The strange recent years of Fergie’s last days and the bizarre comedown that followed it, combined with the emergence of Twitter, have seen a lot of strange opinions passed around the internet concerning United. Sometimes it’s revisionism – Moyes was terrible from the start, Ruud Van Nistelrooy held United back, and so on – and sometimes it’s used to talk up the current lot. Michael Carrick is world-class, Rooney is still a 25-goal-a-season striker, all the classics. The weirdest though, used to justify everything from signing English youngsters after a couple of good games to Glazer austerity, goes like this: United have never been like Real Madrid or Juventus or Bayern Munich. We don’t spend fees on established stars, we make them.

Obviously, any casual flick through the history books will show this to be total nonsense, so we won’t waste time refuting it here. Much like any biggest-fish-in-the-pond that wants to take advantage of being so, from Real Madrid to the Old Firm, United have always done their best to make sure they at least get the best crop of stars born in or passing through Britain, and import what they can’t get domestically to fill out the gaps. There’s a real tradition for youth, of course, by far the most established in the country, but United have always had something else about them too, that little hint of glamour that makes the difference – it’s the reason Manchurian farmers who don’t even follow football have heard of Manchester United (and are then cited as one of our billion fans to Chevrolet by Ed Woodward in a conference call.)

There’s been increasingly less need, however, to take this line since United have become absurdly ambitious in the transfer market following the disastrous first post-Fergie window. Juan Mata, Angel Di Maria and Radamel Falcao all came to Old Trafford. For the ‘United make stars’ idea, there was also Luke Shaw at an eye-watering price. The purse-strings had finally been loosened, and United looked capable of building a genuinely great team.

All of these players, however, turned out to be failures, to relative degrees and for various reasons. Mata did not transform United’s attacking play. Shaw has regressed, Di Maria couldn’t have looked less interested, and Falcao… well, there aren’t many strikers in the league who would’ve done worse playing up front for United for a season.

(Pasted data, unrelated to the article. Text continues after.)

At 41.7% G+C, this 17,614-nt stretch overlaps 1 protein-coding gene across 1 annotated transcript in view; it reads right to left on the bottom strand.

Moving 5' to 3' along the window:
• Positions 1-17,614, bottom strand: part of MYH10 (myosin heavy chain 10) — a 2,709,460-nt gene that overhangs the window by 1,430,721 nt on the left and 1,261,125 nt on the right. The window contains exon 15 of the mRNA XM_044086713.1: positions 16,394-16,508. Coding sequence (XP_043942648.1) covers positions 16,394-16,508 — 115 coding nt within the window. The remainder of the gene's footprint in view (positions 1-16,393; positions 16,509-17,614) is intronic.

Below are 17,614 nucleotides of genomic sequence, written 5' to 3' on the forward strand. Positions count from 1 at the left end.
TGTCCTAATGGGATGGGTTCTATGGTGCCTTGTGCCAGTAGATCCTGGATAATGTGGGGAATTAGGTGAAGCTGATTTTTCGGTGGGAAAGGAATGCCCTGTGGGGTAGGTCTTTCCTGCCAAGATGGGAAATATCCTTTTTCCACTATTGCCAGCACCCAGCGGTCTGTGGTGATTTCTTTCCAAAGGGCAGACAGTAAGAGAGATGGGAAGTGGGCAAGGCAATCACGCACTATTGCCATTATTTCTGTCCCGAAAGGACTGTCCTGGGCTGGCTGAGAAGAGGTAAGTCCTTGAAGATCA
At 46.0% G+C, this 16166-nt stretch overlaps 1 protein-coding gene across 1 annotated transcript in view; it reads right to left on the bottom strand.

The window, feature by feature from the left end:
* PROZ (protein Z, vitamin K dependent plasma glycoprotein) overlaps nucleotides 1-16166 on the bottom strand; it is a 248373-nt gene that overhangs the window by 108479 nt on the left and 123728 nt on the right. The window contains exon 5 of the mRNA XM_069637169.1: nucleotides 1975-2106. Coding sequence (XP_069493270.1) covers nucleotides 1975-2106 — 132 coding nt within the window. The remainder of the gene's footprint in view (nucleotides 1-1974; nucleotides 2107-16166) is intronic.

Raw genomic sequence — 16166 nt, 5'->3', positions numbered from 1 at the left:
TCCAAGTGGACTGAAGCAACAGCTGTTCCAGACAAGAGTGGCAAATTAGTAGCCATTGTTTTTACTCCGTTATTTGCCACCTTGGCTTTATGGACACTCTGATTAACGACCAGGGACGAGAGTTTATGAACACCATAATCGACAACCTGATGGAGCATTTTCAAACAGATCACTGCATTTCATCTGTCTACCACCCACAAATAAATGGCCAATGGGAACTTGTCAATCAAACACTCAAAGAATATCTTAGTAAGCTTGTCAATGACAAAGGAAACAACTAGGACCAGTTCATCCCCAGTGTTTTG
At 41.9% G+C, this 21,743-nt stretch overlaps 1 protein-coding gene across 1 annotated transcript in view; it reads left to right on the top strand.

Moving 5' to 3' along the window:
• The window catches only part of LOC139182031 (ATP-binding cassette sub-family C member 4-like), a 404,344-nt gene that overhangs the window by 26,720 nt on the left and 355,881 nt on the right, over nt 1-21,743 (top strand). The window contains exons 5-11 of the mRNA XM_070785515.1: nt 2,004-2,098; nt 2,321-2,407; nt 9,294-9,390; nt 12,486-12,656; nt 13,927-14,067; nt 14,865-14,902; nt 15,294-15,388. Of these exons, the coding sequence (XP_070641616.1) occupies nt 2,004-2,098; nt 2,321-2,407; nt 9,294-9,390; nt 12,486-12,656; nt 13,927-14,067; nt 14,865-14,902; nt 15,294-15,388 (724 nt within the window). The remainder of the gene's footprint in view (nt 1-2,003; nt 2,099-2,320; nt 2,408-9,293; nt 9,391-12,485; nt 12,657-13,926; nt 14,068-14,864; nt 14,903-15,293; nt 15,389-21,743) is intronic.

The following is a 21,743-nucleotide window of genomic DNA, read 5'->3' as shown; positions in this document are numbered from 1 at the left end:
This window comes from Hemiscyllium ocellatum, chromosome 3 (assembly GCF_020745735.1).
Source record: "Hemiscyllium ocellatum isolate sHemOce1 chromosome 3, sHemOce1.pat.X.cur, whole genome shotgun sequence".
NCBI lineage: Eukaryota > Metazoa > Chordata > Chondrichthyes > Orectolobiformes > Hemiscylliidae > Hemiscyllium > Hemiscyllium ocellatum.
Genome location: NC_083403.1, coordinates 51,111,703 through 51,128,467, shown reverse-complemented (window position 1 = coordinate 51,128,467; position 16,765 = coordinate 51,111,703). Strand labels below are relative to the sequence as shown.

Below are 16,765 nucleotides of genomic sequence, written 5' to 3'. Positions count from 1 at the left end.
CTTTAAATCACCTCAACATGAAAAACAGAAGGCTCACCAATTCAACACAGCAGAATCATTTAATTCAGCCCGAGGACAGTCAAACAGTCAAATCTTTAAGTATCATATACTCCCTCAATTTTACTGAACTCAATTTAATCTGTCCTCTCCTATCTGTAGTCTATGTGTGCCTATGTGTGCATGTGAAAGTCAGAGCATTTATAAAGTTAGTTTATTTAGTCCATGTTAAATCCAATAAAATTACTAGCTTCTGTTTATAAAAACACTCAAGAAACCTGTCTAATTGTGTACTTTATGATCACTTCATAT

The extent of some of these failures has been surprising, but it hasn’t been entirely unpredictable. Just as United went for youngsters in the late Fergie era because the money wasn’t available to do anything else, Woodward & Co. now appear to be desperate to sign big names just to prove they can. Falcao was a needless gamble who was either totally unnecessary or an insufficient attempt to paper over cracks at the last minute, depending on whether or not you had the foresight to see that Rooney and Van Persie were finished as top-level strikers. Shaw was a huge risk, and Mata would always need to be accommodated in a way United weren’t set up to allow.

Di Maria, though, has perhaps been the archetypal example of United’s failures. A great player, certainly, but there were plenty of warning signs. It was foolish to make a marquee signing someone who cannot, by virtue of a poor goalscoring record, be a complete gamechanger in an attacking sense. It was also foolish to sign someone who would shunt the previous marquee signing, Mata, out of his natural position. And to take someone from a club whose stature United aspire to as a reject. And someone who plainly wanted to sign for a different club. Perhaps, in addition, it was foolish to make all these mistakes after Arsenal made the prototype in blundering into them all with their signing of Mesut Ozil the previous summer, after a similar bout of giddyness brought on by an increased transfer fund.

Of course, Ozil has improved in a way that it’s hard to see Di Maria doing. But United, blessed with more cash, can afford to sack him off at a loss and go for someone else instead. The problem has been the type of star player United have attempted to acquire. Part of this is the result of circumstance – a couple of years ago, Bale or Modric might have been classic United purchases, but mid-table English clubs aren’t blessed with too many such players at the moment. So, what’s the alternative?

Fortunately, the idea of buying players who aren’t the finished article yet has not escaped United, as the signing of Memphis Depay proved. True, not exactly an unproven 18-year-old, but someone who wants to play for the club, who has the capacity to improve, and fills a role and brings qualities that the team currently need and lack. Ander Herrera, probably last year’s player of the season, was a similar player. Technically, United probably overpaid, but they could afford to. It’s on those criteria that United’s new signings should be decided upon, regardless of the size of their brand or release clause.

Nobody’s against marquee signings, but with United in their current state, an attempt to ask a manager to cobble together a team out of the cast-offs and has-beens that comprise the big-name players who United could buy at the moment can only end in disaster. It’d look less like Madrid’s Galacticos and more like an MLS All-Star side. We’d all be delighted to get a 80m record-breaking signing to blow everybody else out of the water. 70m for Harry Kane would be ludicrous and could end in disaster, but we can afford it, and it’d probably be better than spending the same on someone like Cavani, a player on a definitive downward spiral who would only be moving because he had to. The team badly needs an injection of glamour, but not at the expense of its sanity, or what little of it there is.